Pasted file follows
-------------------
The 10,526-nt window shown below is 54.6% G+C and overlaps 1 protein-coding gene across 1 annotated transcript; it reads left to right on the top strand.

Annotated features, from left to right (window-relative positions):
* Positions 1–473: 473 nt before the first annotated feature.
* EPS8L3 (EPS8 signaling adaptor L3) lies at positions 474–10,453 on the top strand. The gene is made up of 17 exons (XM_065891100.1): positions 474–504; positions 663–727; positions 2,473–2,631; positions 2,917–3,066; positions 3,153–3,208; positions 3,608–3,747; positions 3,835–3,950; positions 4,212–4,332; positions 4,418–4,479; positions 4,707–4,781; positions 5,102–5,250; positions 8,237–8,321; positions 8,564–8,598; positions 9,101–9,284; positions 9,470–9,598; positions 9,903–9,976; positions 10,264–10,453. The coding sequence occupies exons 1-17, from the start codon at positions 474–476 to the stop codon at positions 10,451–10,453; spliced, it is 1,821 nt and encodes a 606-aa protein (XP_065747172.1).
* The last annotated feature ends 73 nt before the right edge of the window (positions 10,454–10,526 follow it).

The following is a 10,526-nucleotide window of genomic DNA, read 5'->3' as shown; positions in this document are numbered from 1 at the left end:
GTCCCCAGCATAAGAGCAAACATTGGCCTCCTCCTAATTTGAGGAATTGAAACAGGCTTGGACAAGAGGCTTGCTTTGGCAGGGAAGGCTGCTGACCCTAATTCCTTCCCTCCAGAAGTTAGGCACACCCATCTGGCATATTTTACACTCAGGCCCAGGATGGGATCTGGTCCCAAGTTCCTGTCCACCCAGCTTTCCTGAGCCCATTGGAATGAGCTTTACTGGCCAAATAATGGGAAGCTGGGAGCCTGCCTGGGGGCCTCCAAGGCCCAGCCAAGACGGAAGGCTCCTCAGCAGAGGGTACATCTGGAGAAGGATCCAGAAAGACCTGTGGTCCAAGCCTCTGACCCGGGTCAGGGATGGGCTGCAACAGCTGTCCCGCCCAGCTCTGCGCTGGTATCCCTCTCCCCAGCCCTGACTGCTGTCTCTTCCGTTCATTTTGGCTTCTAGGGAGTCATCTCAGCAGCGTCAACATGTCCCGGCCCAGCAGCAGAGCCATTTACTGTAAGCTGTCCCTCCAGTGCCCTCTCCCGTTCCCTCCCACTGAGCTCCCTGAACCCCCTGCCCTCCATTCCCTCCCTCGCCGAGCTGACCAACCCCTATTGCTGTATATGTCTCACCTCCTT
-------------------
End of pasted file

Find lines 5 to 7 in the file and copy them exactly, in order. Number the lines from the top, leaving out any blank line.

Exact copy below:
* The last annotated feature ends 73 nt before the right edge of the window (positions 10,454–10,526 follow it).

The following is a 10,526-nucleotide window of genomic DNA, read 5'->3' as shown; positions in this document are numbered from 1 at the left end:
GTCCCCAGCATAAGAGCAAACATTGGCCTCCTCCTAATTTGAGGAATTGAAACAGGCTTGGACAAGAGGCTTGCTTTGGCAGGGAAGGCTGCTGACCCTAATTCCTTCCCTCCAGAAGTTAGGCACACCCATCTGGCATATTTTACACTCAGGCCCAGGATGGGATCTGGTCCCAAGTTCCTGTCCACCCAGCTTTCCTGAGCCCATTGGAATGAGCTTTACTGGCCAAATAATGGGAAGCTGGGAGCCTGCCTGGGGGCCTCCAAGGCCCAGCCAAGACGGAAGGCTCCTCAGCAGAGGGTACATCTGGAGAAGGATCCAGAAAGACCTGTGGTCCAAGCCTCTGACCCGGGTCAGGGATGGGCTGCAACAGCTGTCCCGCCCAGCTCTGCGCTGGTATCCCTCTCCCCAGCCCTGACTGCTGTCTCTTCCGTTCATTTTGGCTTCTAGGGAGTCATCTCAGCAGCGTCAACATGTCCCGGCCCAGCAGCAGAGCCATTTACTGTAAGCTGTCCCTCCAGTGCCCTCTCCCGTTCCCTCCCACTGAGCTCCCTGAACCCCCTGCCCTCCATTCCCTCCCTCGCCGAGCTGACCAACCCCTATTGCTGTATATGTCTCACCTCCTT